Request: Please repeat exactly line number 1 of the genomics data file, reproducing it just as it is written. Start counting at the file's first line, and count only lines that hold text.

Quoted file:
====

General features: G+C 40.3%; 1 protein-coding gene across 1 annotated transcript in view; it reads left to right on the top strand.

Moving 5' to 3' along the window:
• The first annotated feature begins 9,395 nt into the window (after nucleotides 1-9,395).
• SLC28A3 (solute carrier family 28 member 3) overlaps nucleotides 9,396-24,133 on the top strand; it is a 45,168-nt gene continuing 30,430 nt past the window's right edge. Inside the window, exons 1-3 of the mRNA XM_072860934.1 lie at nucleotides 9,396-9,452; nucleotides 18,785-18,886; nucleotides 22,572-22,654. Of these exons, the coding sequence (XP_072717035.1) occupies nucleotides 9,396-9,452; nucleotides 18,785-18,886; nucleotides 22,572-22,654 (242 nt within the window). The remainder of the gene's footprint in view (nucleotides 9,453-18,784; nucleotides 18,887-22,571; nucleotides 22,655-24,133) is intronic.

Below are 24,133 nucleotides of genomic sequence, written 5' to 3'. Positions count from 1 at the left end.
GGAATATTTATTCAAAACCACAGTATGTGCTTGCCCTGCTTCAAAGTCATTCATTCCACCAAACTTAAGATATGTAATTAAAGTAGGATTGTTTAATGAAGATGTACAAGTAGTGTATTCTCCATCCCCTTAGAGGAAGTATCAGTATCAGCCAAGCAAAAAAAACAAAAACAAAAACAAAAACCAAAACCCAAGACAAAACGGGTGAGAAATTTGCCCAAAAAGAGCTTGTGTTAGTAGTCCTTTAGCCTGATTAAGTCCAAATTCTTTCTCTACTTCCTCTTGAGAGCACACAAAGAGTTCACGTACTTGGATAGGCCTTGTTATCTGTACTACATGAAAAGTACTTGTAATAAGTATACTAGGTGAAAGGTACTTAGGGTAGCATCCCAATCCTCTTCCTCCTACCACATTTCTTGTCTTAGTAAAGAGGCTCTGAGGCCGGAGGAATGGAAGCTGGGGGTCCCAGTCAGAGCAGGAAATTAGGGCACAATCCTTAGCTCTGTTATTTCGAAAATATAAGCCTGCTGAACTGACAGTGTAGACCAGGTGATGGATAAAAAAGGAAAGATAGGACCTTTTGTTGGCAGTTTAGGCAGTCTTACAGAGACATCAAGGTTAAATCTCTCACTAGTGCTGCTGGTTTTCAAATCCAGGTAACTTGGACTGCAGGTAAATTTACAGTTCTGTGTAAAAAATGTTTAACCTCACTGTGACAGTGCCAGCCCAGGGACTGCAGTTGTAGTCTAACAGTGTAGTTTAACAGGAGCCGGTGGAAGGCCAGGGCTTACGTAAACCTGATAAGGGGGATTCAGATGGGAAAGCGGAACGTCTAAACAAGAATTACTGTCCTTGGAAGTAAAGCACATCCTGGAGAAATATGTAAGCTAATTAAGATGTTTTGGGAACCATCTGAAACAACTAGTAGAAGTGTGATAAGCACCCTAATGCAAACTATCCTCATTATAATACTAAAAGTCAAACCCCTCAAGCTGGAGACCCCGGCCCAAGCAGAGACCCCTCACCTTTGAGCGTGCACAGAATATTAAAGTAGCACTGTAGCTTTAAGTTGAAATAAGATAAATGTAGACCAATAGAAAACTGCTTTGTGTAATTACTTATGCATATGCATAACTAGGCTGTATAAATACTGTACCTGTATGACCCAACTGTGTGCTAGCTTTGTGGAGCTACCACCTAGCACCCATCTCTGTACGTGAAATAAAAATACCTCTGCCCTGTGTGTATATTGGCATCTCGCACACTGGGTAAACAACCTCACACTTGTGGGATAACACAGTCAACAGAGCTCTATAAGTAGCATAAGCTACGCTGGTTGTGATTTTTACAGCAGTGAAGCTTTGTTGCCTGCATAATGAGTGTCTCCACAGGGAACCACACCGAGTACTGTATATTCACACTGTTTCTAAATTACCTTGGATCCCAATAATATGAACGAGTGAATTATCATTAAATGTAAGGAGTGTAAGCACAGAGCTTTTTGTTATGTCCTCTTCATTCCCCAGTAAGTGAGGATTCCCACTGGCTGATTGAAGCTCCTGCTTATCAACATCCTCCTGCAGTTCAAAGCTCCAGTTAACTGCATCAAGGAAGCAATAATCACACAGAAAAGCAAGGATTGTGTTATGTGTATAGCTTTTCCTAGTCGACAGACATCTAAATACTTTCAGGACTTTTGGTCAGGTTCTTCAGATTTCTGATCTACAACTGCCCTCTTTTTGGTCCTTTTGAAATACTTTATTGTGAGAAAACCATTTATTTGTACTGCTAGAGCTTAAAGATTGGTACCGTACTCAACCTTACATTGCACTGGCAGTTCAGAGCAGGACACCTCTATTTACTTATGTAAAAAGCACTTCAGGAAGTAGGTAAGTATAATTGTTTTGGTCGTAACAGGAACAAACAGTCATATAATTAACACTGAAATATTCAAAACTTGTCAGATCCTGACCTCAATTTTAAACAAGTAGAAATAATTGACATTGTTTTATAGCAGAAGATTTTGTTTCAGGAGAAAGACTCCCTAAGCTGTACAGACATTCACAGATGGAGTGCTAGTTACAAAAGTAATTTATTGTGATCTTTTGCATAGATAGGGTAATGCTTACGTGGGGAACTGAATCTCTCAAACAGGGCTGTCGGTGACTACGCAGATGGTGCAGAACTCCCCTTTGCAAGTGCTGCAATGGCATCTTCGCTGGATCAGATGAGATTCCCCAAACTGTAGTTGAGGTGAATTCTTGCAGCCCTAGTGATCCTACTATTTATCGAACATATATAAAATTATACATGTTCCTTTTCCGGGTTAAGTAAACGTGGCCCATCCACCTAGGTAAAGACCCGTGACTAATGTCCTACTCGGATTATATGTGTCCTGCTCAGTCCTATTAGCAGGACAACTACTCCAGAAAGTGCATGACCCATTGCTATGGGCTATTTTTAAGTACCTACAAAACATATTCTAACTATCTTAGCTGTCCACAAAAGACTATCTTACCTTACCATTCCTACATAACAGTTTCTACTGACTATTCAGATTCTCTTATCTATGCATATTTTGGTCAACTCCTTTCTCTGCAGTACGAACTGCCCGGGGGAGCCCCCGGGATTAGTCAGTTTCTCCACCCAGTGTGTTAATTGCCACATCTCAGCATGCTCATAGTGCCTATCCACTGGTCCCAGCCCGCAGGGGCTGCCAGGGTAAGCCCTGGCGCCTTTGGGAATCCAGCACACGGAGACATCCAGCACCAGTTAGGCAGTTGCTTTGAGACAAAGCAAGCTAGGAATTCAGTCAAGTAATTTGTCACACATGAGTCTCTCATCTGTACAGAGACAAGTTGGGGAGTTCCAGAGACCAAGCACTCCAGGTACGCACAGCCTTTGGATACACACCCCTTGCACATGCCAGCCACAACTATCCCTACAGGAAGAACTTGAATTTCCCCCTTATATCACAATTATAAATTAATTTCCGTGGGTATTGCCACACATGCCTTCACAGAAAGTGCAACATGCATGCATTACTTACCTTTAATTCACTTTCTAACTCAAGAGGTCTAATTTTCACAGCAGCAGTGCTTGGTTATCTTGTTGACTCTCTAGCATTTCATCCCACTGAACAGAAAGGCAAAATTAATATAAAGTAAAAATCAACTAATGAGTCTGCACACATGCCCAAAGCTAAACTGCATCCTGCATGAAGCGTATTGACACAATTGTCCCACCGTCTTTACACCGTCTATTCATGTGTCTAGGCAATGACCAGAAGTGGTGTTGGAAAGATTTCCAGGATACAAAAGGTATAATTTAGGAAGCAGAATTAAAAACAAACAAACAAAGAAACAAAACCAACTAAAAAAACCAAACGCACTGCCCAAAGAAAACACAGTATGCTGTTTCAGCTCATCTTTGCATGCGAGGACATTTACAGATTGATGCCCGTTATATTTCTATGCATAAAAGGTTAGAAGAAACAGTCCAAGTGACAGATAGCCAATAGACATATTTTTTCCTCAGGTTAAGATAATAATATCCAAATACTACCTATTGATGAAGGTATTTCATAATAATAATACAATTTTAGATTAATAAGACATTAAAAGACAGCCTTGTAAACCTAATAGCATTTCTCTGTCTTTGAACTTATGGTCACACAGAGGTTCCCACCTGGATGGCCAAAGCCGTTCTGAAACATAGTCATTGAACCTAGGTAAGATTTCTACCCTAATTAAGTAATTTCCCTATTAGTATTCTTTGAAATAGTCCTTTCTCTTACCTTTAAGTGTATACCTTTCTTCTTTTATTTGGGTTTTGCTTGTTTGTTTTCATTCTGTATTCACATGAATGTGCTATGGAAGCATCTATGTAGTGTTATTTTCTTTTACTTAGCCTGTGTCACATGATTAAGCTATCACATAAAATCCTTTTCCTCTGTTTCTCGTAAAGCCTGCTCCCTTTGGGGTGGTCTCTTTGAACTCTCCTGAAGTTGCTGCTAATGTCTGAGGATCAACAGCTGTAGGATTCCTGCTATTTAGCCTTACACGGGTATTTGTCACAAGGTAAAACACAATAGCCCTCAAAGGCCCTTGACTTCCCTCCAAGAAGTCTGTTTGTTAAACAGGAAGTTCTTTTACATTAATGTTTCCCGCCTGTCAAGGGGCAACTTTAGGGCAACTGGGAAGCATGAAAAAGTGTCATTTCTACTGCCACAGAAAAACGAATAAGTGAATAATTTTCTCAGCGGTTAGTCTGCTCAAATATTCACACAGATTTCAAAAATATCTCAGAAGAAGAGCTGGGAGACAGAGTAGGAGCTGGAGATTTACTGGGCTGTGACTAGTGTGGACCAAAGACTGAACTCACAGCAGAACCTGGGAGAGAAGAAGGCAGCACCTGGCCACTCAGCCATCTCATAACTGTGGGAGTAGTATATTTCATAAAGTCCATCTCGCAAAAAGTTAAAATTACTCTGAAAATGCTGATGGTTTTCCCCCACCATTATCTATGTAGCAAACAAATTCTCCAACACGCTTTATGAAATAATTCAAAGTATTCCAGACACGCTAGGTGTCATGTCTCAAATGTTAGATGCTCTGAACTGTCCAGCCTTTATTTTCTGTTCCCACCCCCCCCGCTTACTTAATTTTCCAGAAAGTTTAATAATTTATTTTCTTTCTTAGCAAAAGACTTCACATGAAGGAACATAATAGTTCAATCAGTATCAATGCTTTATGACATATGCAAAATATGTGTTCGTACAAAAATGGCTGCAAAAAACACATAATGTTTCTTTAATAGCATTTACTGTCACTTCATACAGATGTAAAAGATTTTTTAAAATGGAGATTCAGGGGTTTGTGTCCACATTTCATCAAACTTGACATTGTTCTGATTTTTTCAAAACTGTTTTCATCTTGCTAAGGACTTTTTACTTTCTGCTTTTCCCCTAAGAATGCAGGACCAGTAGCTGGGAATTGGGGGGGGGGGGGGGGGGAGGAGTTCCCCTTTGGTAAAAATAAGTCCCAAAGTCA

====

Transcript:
General features: G+C 40.3%; 1 protein-coding gene across 1 annotated transcript in view; it reads left to right on the top strand.